If you are targeting the average Joe use what the average Joe wants/needs and that is login with Facebook/Google/Twitter/etc.

    Forcing people to create one more account and reuse one more time their crappy password on a possibly not-that-secure server is doing more harm than good.

    There is a reason way too many developers are not that good at making business decisions.

    If you are only targeting your tech savvy friends and colleagues then feel free to do whatever you think is morally superior.
  • 1
    @nickpapoutsis I'll never enable logging in from any service which is part of the prism program and too badly companies like Google and Facebook are part of exactly that.
  • 1
    @linuxxx The users already have accounts with Google, Facebook or whatever. By not enabling login with them you are not helping your users, you are just feeding your ego and giving yourself pats on the back.

    If there was the slightest of chances this would lead to less people using Google or Facebook then I would be on your side but it really doesn't.

    All you are doing is lose potential users and increase the attack surface for the vast majority of your users that tend to reuse passwords.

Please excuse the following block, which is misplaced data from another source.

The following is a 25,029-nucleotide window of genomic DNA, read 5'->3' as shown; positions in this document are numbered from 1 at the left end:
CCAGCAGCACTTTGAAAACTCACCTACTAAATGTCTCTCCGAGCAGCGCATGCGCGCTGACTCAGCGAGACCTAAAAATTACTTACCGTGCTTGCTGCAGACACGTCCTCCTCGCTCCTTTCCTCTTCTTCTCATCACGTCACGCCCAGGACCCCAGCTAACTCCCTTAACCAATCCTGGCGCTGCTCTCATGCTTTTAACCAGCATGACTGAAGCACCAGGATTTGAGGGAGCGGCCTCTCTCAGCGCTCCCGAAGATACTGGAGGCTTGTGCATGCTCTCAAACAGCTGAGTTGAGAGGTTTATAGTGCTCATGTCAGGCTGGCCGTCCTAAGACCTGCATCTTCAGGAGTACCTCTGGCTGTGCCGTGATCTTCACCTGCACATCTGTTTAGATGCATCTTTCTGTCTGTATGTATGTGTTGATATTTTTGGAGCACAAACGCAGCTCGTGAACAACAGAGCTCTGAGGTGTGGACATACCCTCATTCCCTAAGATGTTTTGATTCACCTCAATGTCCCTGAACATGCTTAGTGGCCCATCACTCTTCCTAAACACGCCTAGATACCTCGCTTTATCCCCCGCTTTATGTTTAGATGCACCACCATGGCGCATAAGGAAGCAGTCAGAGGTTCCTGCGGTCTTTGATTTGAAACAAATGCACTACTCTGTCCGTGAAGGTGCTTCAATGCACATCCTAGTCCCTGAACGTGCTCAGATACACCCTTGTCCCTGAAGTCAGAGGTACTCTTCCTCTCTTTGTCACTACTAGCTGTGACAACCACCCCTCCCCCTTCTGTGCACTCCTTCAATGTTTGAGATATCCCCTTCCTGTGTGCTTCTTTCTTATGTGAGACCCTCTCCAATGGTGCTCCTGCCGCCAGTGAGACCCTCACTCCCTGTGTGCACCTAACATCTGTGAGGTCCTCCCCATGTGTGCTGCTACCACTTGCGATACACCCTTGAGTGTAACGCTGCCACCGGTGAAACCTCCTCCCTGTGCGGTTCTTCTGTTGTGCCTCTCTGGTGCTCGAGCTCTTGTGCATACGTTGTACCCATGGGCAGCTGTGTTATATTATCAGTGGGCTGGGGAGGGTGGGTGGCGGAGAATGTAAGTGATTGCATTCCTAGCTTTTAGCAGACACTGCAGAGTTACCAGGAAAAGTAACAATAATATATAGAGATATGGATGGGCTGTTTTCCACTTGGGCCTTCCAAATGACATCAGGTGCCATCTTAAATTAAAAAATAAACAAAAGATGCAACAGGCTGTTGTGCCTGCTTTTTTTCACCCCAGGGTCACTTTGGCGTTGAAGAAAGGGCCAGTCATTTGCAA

• 4
    @nickpapoutsis This has nothing to do with my ego.

    This has everything to do with an ethical/moral dilemma and I've made my choice regarding it. Also this isn't a pat on my own back, respectfully, that's complete bullshit.

    For you, using those services might be the most normal thing in the world.

    For me, I'm trying to improve my ways of not even giving my laptop the ability to connect to any of those services every goddamn day.

    I'll have strong password rules and 2FA (about to write that one) enabled by default.

    I spend hours and hours on thinking about ways to address potential vulnerabilities and security testing everything myself and later on with other testers but I've got one very simple principle:

    Never integrate any service in any way which is integrated within a mass surveillance network. If users use them, their choice but not through my fucking service.